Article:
Up, up and away: how satellite went stellar 

On 06-04-2021
Reading time : 4 minutes

A new generation of satellites has the potential to increase digital inclusion, transform connectivity and have a big impact on the business world.

Some industry observers thought that the hype around satellite connectivity had gone for good. High-concept low earth orbit (LEO) projects of the 1990s raised expectations for satellite connectivity, with initiatives like Globalstar, Iridium, Odyssey, and Teledesic all pushing ambitious plans. Ultimately, however, high costs and limited demand thwarted all but Iridium. It led analysts and investors to see LEO constellations as probably unviable: recent failed projects like LeoSat and OneWeb seemed to endorse this view. 

Today, billionaires have brought satellite connectivity back into the spotlight. Elon Musk’s Starlink and Jeff Bezos’ Project Kuiper have each invested over $10 billion in satellite broadband. Starlink recently went live and is ready to be used by the general public, deploying nearly 1,000 satellites into low earth orbit to commence operations. 

Moves like these have injected momentum back into the satellite marketplace: the global satellite connectivity market has been forecast to be worth $85 billion by 2027, at a compound annual growth rate (CAGR) of 13%.

What’s changed?

There have been several notable changes versus the 1990s landscape, not least that the technology itself has evolved. Furthermore, demand for bandwidth has increased beyond all expectations and shows no sign of slowing down. Technology companies now build creative business models on profits generated from connectivity, something that wasn’t really viable 20 years ago. Much of the increased viability of satellite connectivity comes from the development of the LEO projects extending satellites’ reach and potential. 

The evolution of types of satellite

Geosynchronous orbit, or GEO, satellites have been around since the 1960s. They’ve typically been an expensive way to keep in touch, but they do have long service lives. GEO satellites remain stationary over the same location, they operate around 36,000 kilometers above the surface of the Earth, and they have a latency of around 600ms. GEO satellites’ altitude has always meant that they enjoy a wide field of view, meaning operators could cover much of the Earth’s surface with just a few satellites. They can deliver a stable connection for fixed and moving objects, but their high latency and price make them uncompetitive with terrestrial networks.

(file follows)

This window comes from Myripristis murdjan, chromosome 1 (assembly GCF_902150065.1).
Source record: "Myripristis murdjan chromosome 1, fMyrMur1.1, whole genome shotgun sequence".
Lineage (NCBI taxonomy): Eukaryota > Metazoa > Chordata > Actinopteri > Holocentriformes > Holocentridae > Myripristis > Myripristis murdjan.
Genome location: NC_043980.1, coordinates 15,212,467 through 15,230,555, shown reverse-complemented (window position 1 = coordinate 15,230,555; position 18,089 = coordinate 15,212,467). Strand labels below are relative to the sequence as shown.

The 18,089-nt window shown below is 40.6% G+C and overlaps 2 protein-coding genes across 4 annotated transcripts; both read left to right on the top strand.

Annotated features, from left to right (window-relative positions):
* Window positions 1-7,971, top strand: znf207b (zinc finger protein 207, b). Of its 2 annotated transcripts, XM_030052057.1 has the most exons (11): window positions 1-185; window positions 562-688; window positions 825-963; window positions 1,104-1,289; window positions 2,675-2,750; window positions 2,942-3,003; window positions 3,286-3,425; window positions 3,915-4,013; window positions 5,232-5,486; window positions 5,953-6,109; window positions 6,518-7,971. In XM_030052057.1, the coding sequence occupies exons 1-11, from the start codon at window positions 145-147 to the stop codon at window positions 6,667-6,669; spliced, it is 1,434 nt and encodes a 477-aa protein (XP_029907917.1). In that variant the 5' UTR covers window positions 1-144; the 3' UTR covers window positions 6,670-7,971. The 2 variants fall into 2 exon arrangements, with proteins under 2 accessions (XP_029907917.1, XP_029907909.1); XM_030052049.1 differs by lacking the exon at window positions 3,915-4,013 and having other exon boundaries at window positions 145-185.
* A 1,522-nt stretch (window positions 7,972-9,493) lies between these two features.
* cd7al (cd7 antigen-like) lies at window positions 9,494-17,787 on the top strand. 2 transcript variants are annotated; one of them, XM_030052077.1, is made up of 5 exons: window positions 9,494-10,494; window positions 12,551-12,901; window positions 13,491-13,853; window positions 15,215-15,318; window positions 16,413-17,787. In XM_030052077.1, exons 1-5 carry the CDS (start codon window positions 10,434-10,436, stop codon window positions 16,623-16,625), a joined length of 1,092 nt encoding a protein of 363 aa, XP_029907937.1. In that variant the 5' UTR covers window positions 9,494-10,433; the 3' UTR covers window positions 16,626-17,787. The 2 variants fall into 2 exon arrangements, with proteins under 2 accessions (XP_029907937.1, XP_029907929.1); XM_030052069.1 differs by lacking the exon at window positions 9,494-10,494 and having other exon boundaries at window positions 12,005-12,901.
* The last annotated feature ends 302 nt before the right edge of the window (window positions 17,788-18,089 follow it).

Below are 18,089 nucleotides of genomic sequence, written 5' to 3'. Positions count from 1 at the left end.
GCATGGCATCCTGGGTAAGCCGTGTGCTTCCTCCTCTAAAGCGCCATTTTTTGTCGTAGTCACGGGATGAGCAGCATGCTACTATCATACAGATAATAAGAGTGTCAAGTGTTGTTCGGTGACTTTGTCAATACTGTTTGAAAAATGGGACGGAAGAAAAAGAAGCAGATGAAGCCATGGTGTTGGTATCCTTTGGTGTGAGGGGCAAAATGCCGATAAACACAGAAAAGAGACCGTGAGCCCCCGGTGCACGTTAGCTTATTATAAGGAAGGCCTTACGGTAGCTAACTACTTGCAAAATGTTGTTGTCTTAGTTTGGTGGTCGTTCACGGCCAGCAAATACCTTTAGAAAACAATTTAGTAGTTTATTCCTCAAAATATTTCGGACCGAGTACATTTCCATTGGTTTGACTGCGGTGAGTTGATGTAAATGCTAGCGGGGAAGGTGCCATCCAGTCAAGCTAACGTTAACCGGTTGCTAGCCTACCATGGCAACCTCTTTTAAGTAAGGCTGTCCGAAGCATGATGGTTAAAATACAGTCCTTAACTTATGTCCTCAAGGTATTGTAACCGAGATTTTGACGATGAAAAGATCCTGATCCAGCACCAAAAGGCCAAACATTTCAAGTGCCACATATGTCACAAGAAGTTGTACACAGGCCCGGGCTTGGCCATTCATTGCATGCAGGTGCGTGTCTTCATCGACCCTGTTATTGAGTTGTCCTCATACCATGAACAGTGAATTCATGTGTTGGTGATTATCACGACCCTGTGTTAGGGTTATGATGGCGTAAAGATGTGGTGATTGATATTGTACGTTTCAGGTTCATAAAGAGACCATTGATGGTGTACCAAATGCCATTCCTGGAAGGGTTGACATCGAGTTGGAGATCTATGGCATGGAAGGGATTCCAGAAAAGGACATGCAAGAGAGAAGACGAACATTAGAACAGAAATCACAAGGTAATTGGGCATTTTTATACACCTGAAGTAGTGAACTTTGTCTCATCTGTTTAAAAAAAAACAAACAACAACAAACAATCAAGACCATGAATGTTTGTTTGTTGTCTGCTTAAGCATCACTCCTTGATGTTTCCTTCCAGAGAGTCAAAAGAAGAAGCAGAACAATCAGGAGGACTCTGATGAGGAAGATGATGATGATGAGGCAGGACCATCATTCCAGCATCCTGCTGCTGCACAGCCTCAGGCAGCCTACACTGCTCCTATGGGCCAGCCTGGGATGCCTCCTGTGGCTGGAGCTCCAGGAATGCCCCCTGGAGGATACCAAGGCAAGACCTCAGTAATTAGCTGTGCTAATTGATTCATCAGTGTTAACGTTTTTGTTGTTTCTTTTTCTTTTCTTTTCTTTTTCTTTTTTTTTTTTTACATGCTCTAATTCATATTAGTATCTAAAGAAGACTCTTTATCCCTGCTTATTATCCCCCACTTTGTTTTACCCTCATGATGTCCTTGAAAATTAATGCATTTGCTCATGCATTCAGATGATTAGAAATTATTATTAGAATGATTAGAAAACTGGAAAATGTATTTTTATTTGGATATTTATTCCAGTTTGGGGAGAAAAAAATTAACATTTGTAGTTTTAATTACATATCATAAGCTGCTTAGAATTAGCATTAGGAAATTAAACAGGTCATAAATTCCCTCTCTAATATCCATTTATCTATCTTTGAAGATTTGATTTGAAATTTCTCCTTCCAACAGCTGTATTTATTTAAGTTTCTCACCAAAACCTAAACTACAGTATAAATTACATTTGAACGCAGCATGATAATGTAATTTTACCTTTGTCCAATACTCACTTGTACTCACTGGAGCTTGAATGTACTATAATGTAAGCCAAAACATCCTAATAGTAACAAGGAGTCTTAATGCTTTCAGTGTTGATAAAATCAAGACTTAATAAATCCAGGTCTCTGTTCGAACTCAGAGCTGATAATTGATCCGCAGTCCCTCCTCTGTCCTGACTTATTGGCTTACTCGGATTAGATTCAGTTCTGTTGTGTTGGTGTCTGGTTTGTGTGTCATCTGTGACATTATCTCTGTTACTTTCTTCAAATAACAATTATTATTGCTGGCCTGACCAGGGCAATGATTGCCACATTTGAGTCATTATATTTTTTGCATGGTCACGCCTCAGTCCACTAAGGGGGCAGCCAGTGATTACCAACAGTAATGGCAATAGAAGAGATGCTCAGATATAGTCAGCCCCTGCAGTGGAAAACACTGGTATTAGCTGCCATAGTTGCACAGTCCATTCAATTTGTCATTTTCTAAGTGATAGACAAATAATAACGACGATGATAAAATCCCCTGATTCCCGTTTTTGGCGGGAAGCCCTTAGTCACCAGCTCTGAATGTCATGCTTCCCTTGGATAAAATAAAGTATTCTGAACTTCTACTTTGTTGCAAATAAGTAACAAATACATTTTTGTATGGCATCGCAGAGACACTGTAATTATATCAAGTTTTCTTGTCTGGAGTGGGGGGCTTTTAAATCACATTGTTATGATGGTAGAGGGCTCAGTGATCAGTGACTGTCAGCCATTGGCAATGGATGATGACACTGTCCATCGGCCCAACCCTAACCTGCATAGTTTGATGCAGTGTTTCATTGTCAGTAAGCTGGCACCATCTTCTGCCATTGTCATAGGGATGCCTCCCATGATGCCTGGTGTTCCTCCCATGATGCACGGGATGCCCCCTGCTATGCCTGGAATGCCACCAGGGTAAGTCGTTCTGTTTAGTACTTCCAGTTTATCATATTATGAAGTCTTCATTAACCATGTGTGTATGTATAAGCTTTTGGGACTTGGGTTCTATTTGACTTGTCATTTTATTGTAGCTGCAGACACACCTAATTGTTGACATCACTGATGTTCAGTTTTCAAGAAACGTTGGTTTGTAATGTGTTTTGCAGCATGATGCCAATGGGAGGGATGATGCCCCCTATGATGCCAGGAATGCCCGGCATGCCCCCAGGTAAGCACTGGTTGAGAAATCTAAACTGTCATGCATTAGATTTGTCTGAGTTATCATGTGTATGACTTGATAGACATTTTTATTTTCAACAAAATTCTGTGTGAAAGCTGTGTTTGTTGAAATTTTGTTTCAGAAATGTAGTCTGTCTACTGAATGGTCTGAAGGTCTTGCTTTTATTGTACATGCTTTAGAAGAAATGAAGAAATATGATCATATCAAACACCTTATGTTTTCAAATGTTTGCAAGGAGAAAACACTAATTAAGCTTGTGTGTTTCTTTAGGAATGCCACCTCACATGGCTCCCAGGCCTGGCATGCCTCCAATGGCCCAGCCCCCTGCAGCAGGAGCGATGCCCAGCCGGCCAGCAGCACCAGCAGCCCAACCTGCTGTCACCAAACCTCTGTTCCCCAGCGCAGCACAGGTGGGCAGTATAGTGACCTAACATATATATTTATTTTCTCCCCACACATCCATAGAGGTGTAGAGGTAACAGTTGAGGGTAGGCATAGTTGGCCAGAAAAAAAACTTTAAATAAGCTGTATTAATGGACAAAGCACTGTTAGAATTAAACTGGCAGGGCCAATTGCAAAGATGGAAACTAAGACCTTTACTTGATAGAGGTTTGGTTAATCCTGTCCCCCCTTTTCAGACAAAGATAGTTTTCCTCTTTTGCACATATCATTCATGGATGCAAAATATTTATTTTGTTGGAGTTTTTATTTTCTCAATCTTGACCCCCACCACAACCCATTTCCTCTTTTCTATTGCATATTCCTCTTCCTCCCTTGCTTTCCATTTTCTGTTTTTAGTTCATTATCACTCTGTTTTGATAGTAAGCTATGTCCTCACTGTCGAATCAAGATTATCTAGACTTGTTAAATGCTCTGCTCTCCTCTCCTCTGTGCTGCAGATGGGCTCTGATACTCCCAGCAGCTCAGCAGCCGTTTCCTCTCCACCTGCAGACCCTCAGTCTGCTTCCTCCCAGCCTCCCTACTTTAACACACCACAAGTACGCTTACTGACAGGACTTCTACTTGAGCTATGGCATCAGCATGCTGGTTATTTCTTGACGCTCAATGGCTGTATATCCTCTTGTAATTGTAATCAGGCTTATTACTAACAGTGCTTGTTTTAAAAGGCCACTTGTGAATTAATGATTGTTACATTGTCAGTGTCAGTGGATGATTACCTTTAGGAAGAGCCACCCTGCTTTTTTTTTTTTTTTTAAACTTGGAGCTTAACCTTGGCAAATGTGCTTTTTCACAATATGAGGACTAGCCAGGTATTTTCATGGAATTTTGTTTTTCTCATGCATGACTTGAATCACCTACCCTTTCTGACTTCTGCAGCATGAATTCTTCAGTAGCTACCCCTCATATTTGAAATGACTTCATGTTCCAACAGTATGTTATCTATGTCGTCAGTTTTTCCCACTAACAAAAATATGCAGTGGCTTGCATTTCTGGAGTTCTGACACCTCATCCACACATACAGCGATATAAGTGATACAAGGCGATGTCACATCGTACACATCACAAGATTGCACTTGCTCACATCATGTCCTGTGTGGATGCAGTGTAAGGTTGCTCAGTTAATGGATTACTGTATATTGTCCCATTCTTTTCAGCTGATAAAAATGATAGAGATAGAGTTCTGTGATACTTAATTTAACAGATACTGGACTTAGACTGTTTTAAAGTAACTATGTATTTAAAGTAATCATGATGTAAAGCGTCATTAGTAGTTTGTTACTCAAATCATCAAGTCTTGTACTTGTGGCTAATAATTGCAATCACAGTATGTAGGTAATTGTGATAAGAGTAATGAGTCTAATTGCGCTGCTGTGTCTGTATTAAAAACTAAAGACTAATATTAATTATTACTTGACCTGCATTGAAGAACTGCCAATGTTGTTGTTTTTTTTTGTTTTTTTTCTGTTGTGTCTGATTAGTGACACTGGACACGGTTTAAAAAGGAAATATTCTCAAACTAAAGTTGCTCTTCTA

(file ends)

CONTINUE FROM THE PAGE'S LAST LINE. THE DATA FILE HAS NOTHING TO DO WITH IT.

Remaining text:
Medium earth orbit, or MEO, is another satellite technology making inroads in the connectivity market. MEO satellites operate around 8,000 kilometers above the surface of the Earth and, like LEO satellites, work in constellations to provide continuous coverage. MEO satellites are capable of around 150ms latency.

The emergence of MEO and LEO satellites has changed the game, but it is LEO satellites that can really impact the connectivity landscape. They will require constellation deployment to be viable and maintain the same stable connection over a wide area, but they are capable of a latency that is comparable to terrestrial networks. LEO satellites operating between 500 and 2,000 kilometers above the Earth can deliver latency of between 20ms and 50ms: they’re also able to offer a lower Mbps price point compared to GEO and MEO. 

What is the interest like around satellite connectivity?

There is potential for telecoms operators to leverage satellite connectivity as a complementary technology, and greater satellite connectivity can enable new use cases. In one example, satellite connectivity can now be considered a credible alternative for demanding customers, whether they are consumers or businesses. 

Customers have come to view satellite as a viable primary connection: research by EY in the UK has found that both consumers and SMEs are curious about satellite. 40% of households would be interested in taking a satellite package if it offered greater reliability than what they already have. 33% of SMEs said they too would be open to satellite broadband as a primary connection if they didn’t have access to fiber connectivity at their business site. So, satellite now presents the possibility to increase digital inclusion.